The Federal Trade Commission has issued a proposed statement of enforcement policy regarding communications in the collection of decedents' debts. The proposal—published in the Federal Register on October 8, 2010—describes how the FTC intends to enforce the Fair Debt Collection Practices Act and Section 5 of the FTC Act in this area. It follows media reports, a congressional inquiry, and an FTC investigation regarding possible federal law violations.

The FDCPA, with certain exceptions, prohibits debt collectors from communicating with anyone other than the "consumer" whose debt is being collected. The policy statement recognizes that changes in state probate law and practice since the FDCPA's enactment have expanded the categories of persons with authority to pay a decedent’s debts from the estate's assets beyond those categories included in the FDCPA's definition of "consumer," such as the debtor's executor or administrator.

Under its proposed policy, the FTC would not initiate enforcement action under the FDCPA against a debt collector who communicates with a person who has authority to pay a decedent's debts even if that person does not fall within the FDCPA's definition of "consumer." Examples of such persons include a personal representative under an informal or summary administration procedure, a person appointed as a universal successor, a person who signs a declaration or affidavit to effectuate the transfer of estate assets, and a person who assumes the responsibility of disposing of the decedent's assets extrajudicially.

The policy statement provides guidance on how a debt collector can locate a person with authority to pay a decedent's debts from the estate's assets when that information cannot be obtained from a review of probate court filings or records. Debt collectors would be permitted to initiate a written or an oral communication to the decedent's estate and would be required to treat those communications as location communications under the FDCPA. Despite the FDCPA prohibition on a collector revealing to a third party that the debtor owes a debt when seeking location information, the policy statement would allow a collector to state that it is seeking to identify a person with authority to pay the decedent's outstanding bills.

The policy statement also cautions debt collectors against creating a misimpression regarding an individual's personal liability for a decedent's debts or using high-pressure tactics to persuade an individual to pay such debts from his or her own assets, as such conduct could violate the FDCPA and/or Section 5 of the FTC Act. In determining whether a collector has created such a misimpression, the FTC would consider whether the collector has included in its communications certain disclosures described in the policy statement. It would also consider whether the collector has obtained an acknowledgment at the time of the first payment that the person making the payment understands he or she is not personally liable to pay the decedent’s debts. Comments on the proposal must be received by November 8, 2010.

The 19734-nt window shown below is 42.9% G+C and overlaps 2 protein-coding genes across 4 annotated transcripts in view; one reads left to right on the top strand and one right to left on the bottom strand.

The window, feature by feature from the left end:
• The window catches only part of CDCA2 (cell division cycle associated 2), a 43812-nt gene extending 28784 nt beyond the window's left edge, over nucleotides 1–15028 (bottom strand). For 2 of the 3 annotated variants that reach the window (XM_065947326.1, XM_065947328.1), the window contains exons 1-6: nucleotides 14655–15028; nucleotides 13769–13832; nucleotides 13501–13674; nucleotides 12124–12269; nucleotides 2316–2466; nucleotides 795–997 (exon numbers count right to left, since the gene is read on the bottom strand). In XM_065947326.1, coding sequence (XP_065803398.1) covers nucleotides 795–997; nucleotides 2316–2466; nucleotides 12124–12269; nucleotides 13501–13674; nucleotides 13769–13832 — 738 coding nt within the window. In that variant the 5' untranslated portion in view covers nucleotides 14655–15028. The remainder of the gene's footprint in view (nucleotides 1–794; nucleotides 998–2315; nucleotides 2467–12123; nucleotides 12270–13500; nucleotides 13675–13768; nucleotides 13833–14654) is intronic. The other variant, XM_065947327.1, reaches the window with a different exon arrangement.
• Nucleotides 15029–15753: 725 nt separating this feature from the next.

Ballard Spahr's Consumer Financial Services Group is nationally recognized for its guidance in structuring and documenting new consumer financial services products, its experience with the full range of federal and state consumer credit laws throughout the country, and its skill in litigation defense and avoidance (including pioneering work in pre-dispute arbitration programs).  For more information, please contact group Chair Alan S. Kaplinsky, 215.864.8544 or; Vice Chair Jeremy T. Rosenblum, 215.864.8505 or; John L. Culhane, Jr., 215.864.8535 or; Barbara S. Mishkin, 215.864.8528 or; or Mark J. Furletti, 215.864.8138 or 

Copyright © 2010 by Ballard Spahr LLP.
(No claim to original U.S. government material.)

All rights reserved. No part of this publication may be reproduced, stored in a retrieval system, or transmitted in any form or by any means, electronic, mechanical, photocopying, recording, or otherwise, without prior written permission of the author and publisher.

This alert is a periodic publication of Ballard Spahr LLP and is intended to notify recipients of new developments in the law. It should not be construed as legal advice or legal opinion on any specific facts or circumstances. The contents are intended for general informational purposes only, and you are urged to consult your own attorney concerning your situation and specific legal questions you have.